Yesterday, I finished up my last season with my therapist before my upcoming move. I began seeing her since returning from my year overseas. It was suggested that it would help me to re-adjustment, and clarify with my decision process moving forward. While I intended the sessions to be future orientated, practical, and professionally focused; it was inevitable that my past and my ‘true’ personality was discussed as well. It was fascinating to learn how we are not only subconsciously shaped by our experiences, but also limited. Hence why therapy isn’t just limited to those who suffer; it’s beneficial to anyone wanting to better… understand themselves and their decisions. Surprisingly, a lot of people don’t… really understand themselves that is.
Today, I had the opportunity to see how other people explore their emotions via two concurrent art exhibitions. The first was David Lynch’s Between Two Words; the second was Hope In The Present, hosted by the Mental Illness Fellowship Queensland, and showcasing the artwork of numerous artists living with mental health illnesses.
Between Two Worlds.
Lynch understood the psyche can be a conflicted place. Just like I dared to delve into mine through therapy, he took a similar path through his artwork. Utilising mix-media, painting, plain sketching, film, and photography, his exhibition is undoubtedly confronting. But personally, I appreciated its insights into the cryptic corners of human consciousness and the conflicting emotions we can feel. There were several instances where I was disgusted, disturbed, but also strangely humoured. It will pull you into the depths of a different perspective of the world around and also within; there’s no staying safe in the shallow end. But even if it’s not your ‘cup of tea’, its ticket price will only cost you about three cups… of coffee.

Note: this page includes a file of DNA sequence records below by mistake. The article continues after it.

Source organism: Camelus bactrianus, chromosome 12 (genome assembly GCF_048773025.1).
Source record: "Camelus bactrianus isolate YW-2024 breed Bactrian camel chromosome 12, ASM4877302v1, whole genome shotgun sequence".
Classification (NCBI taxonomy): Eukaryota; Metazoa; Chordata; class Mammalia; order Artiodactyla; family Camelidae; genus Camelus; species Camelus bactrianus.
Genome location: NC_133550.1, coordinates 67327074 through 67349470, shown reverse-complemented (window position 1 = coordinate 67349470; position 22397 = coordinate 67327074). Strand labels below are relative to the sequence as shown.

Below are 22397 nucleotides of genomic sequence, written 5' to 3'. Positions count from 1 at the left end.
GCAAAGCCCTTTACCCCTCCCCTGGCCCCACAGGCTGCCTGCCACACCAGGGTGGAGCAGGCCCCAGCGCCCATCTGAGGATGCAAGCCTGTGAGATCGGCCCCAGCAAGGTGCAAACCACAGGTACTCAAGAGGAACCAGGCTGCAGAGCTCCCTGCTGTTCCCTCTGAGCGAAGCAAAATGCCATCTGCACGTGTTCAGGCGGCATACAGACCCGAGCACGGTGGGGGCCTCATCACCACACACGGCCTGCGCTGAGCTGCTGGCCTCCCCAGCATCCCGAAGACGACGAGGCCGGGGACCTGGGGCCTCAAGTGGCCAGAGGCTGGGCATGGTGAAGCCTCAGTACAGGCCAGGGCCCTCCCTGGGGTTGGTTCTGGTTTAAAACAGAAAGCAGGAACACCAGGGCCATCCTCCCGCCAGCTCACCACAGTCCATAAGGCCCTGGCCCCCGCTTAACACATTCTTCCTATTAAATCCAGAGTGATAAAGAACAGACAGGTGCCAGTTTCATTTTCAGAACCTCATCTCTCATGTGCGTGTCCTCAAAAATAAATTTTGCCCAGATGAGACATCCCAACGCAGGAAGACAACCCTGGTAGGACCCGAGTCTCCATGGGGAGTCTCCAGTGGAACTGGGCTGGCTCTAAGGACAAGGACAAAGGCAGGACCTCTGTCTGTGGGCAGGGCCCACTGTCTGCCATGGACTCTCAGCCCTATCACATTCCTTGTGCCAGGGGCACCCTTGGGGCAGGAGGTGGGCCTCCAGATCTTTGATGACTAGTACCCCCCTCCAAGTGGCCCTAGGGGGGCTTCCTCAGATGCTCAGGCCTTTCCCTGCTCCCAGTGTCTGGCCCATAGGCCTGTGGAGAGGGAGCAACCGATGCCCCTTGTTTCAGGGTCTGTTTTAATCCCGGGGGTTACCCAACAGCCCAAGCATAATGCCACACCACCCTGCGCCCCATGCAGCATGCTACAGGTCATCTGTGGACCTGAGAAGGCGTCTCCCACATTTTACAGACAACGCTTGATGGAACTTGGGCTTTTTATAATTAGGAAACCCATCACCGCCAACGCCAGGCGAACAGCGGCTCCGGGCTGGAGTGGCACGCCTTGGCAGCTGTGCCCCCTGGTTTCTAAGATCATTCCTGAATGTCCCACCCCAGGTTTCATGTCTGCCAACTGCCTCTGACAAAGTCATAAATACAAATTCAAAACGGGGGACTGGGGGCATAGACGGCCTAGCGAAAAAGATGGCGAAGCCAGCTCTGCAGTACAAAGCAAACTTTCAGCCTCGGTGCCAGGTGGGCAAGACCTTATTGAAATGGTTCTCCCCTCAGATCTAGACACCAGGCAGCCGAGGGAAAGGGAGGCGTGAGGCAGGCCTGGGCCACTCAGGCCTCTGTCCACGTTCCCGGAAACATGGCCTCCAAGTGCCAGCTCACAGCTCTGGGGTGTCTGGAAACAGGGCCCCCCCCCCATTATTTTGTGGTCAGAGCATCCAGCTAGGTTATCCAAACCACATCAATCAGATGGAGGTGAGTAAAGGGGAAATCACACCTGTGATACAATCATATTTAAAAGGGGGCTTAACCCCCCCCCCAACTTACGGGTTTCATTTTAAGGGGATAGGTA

Hope In The Present.
With just a gold coin donation, Hope In The Present on the other hand was a more uplifting experience. It didn’t dilute the darker emotions Lynch explored, but it definitely left you with a sweeter psychological aftertaste – hence the exhibition’s title. The 200+ pieces were all unique, reflecting the uniqueness (and loneliness) of each artists’ experience of living with a mental health illness. To accompany the story that each picture told, there was also a short biography of each artist. While their individual artistic journeys differed in where they started (ranging from university degrees, technical training, to being completely self-taught), they shared a mutual milestone: a healthier and more stable self. This exhibition is truly about art as a means of channeling emotions and turning the bitter into the beautiful.
I fight with myself, and I found talking to someone helped. Awkwardly avoiding eye contact with others in the doctor’s waiting room also gave me the assurance that I’m far from unique in how I sometimes feel. We’re not all completely crazy, but we’re certainly cracked in our own ways. These two exhibitions were a reminder that, as humans, we can be fragile and frightening, but we can also be confronting, comforting, and of course, creative in how we keep ourselves together.